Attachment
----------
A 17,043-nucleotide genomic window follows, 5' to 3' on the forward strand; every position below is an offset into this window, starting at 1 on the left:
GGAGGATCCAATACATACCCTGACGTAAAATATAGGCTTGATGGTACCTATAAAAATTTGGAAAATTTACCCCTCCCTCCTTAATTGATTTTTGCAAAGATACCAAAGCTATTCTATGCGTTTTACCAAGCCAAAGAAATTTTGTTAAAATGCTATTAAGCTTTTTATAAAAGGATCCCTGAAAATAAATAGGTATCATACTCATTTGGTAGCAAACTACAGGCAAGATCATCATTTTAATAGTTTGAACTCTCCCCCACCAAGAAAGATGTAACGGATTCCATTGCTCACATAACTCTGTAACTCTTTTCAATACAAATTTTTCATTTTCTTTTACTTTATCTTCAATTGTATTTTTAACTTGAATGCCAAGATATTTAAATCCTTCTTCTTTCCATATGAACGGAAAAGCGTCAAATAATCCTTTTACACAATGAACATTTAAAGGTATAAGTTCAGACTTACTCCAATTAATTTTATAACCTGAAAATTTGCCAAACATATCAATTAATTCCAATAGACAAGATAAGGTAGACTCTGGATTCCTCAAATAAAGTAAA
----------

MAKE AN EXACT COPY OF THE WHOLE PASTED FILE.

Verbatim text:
A 17,043-nucleotide genomic window follows, 5' to 3' on the forward strand; every position below is an offset into this window, starting at 1 on the left:
GGAGGATCCAATACATACCCTGACGTAAAATATAGGCTTGATGGTACCTATAAAAATTTGGAAAATTTACCCCTCCCTCCTTAATTGATTTTTGCAAAGATACCAAAGCTATTCTATGCGTTTTACCAAGCCAAAGAAATTTTGTTAAAATGCTATTAAGCTTTTTATAAAAGGATCCCTGAAAATAAATAGGTATCATACTCATTTGGTAGCAAACTACAGGCAAGATCATCATTTTAATAGTTTGAACTCTCCCCCACCAAGAAAGATGTAACGGATTCCATTGCTCACATAACTCTGTAACTCTTTTCAATACAAATTTTTCATTTTCTTTTACTTTATCTTCAATTGTATTTTTAACTTGAATGCCAAGATATTTAAATCCTTCTTCTTTCCATATGAACGGAAAAGCGTCAAATAATCCTTTTACACAATGAACATTTAAAGGTATAAGTTCAGACTTACTCCAATTAATTTTATAACCTGAAAATTTGCCAAACATATCAATTAATTCCAATAGACAAGATAAGGTAGACTCTGGATTCCTCAAATAAAGTAAA